As contentious debate proceeds about the extent and causes of wage stagnation on the lower rungs of America’s economy, efforts have increased across the political spectrum to improve the economic fortunes of low-wage workers. In particular, policymakers have focused on making work more attractive. This approach, unlike most expansions of the welfare state, holds the promise of increasing the immediate well-being of the working poor, as well as the incentive of the nonworking poor to find jobs.
Two wage-support tools typically receive consideration: the minimum wage and the Earned Income Tax Credit (EITC). Both have the potential to significantly increase disposable income for at least some low-income workers. But their mechanisms—and impact—differ dramatically. The minimum wage, a price floor under wages, performs well vis-à-vis an individual worker but poorly in its labor-market and distributional effects. The EITC, a subsidy for income earned, has strengths and weaknesses roughly the opposite. The drawbacks of both tools prevent them from delivering fully on their antipoverty goals.
Any discussion of wage-support options should include a third policy tool with the potential to deliver the best of both worlds: a wage subsidy delivered directly to low-wage workers, via their paychecks, as additional dollars per hour for every hour worked. (The EITC, while commonly called a “wage subsidy,” is not one. It is a tax credit paid after the fact on total income earned; a wage subsidy is paid in real time for each hour worked.)
Through its effect on wages paid, the wage subsidy would deliver to workers much the same benefit as a minimum wage. Through its effect on the economics of the low-wage employment relationship, it would influence the labor market in much the same way as the EITC. Its structure is thus preferable for the unemployed, for workers, for employers, and for society.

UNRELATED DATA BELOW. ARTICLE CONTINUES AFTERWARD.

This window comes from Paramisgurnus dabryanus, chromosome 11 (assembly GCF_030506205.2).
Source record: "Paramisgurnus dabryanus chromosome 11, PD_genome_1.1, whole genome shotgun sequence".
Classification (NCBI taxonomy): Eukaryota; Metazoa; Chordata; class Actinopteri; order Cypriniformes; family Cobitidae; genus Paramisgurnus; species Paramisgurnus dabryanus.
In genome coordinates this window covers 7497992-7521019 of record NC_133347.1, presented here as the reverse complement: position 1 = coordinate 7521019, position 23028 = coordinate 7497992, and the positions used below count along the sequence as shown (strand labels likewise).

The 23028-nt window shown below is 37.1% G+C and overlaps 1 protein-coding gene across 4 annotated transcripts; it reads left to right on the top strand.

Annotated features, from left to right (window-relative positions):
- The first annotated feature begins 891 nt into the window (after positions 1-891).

Variations of the wage subsidy have been proposed previously and have appeared prohibitively expensive. Nobel laureate Edmund Phelps’s 1997 book, Rewarding Work: How to Restore Participation and Self-Support to Free Enterprise, offers a detailed wage-subsidy proposal with an annual cost of $185 billion. In fact, the money needed for a large wage-subsidy program is available because the U.S. government already spends it—on a growing EITC and on various other safety-net programs that provide in-kind benefits to the working poor. A recent University of California at Berkeley study, for instance, found that federal and state governments spend more than $150 billion annually on benefits for low-wage workers, funds that could be rerouted to a more effective wage-subsidy program. Indeed, when Phelps redirected funds from existing programs to pay for his wage subsidy and accounted for the dynamic effects of the ensuing increased employment, his proposal had a net cost of zero.
This paper explains why a wage subsidy would help policymakers better achieve their antipoverty and economic-mobility goals than substantially increasing the minimum wage or expanding the EITC. Section I reviews the economic and social factors motivating the increased focus on wage supports. Section II outlines the components of the three aforementioned wage-support tools. Section III evaluates the merits of each tool.